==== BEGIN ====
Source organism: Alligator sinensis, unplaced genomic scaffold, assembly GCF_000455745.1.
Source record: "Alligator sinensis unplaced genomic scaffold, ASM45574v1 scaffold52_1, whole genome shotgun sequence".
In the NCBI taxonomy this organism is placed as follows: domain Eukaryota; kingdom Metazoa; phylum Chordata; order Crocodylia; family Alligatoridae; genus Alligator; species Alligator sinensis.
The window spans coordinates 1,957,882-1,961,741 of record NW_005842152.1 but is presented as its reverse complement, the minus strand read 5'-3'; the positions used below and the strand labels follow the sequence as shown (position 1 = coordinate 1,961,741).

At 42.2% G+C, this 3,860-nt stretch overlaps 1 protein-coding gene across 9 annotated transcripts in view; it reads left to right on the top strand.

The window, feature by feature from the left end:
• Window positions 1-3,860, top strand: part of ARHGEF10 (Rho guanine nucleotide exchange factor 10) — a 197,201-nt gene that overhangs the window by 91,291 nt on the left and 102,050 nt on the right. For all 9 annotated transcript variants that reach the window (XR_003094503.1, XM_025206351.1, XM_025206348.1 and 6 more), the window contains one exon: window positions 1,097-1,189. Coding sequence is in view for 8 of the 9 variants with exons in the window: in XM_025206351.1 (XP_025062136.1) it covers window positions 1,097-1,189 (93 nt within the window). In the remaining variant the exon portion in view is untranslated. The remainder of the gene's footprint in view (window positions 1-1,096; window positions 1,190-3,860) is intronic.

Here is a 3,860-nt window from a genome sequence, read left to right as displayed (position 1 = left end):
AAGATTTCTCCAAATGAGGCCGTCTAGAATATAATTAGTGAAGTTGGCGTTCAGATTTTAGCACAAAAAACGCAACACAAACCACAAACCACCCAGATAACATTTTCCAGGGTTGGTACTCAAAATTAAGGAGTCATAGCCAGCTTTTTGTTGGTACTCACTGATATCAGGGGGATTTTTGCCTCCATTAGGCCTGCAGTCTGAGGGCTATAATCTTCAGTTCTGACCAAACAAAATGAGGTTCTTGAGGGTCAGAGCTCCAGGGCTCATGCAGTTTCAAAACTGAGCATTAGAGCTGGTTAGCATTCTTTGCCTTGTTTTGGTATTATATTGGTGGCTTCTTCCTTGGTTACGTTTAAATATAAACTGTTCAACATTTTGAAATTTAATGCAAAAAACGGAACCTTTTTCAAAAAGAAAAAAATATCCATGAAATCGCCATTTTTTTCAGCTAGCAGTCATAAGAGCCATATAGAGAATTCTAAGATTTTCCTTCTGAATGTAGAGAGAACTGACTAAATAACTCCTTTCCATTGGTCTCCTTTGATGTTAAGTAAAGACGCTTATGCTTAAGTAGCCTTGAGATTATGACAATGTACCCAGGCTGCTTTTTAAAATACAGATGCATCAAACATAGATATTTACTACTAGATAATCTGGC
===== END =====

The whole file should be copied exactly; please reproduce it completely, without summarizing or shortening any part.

Source organism: Alligator sinensis, unplaced genomic scaffold, assembly GCF_000455745.1.
Source record: "Alligator sinensis unplaced genomic scaffold, ASM45574v1 scaffold52_1, whole genome shotgun sequence".
In the NCBI taxonomy this organism is placed as follows: domain Eukaryota; kingdom Metazoa; phylum Chordata; order Crocodylia; family Alligatoridae; genus Alligator; species Alligator sinensis.
The window spans coordinates 1,957,882-1,961,741 of record NW_005842152.1 but is presented as its reverse complement, the minus strand read 5'-3'; the positions used below and the strand labels follow the sequence as shown (position 1 = coordinate 1,961,741).

At 42.2% G+C, this 3,860-nt stretch overlaps 1 protein-coding gene across 9 annotated transcripts in view; it reads left to right on the top strand.

The window, feature by feature from the left end:
• Window positions 1-3,860, top strand: part of ARHGEF10 (Rho guanine nucleotide exchange factor 10) — a 197,201-nt gene that overhangs the window by 91,291 nt on the left and 102,050 nt on the right. For all 9 annotated transcript variants that reach the window (XR_003094503.1, XM_025206351.1, XM_025206348.1 and 6 more), the window contains one exon: window positions 1,097-1,189. Coding sequence is in view for 8 of the 9 variants with exons in the window: in XM_025206351.1 (XP_025062136.1) it covers window positions 1,097-1,189 (93 nt within the window). In the remaining variant the exon portion in view is untranslated. The remainder of the gene's footprint in view (window positions 1-1,096; window positions 1,190-3,860) is intronic.

Here is a 3,860-nt window from a genome sequence, read left to right as displayed (position 1 = left end):
AAGATTTCTCCAAATGAGGCCGTCTAGAATATAATTAGTGAAGTTGGCGTTCAGATTTTAGCACAAAAAACGCAACACAAACCACAAACCACCCAGATAACATTTTCCAGGGTTGGTACTCAAAATTAAGGAGTCATAGCCAGCTTTTTGTTGGTACTCACTGATATCAGGGGGATTTTTGCCTCCATTAGGCCTGCAGTCTGAGGGCTATAATCTTCAGTTCTGACCAAACAAAATGAGGTTCTTGAGGGTCAGAGCTCCAGGGCTCATGCAGTTTCAAAACTGAGCATTAGAGCTGGTTAGCATTCTTTGCCTTGTTTTGGTATTATATTGGTGGCTTCTTCCTTGGTTACGTTTAAATATAAACTGTTCAACATTTTGAAATTTAATGCAAAAAACGGAACCTTTTTCAAAAAGAAAAAAATATCCATGAAATCGCCATTTTTTTCAGCTAGCAGTCATAAGAGCCATATAGAGAATTCTAAGATTTTCCTTCTGAATGTAGAGAGAACTGACTAAATAACTCCTTTCCATTGGTCTCCTTTGATGTTAAGTAAAGACGCTTATGCTTAAGTAGCCTTGAGATTATGACAATGTACCCAGGCTGCTTTTTAAAATACAGATGCATCAAACATAGATATTTACTACTAGATAATCTGGC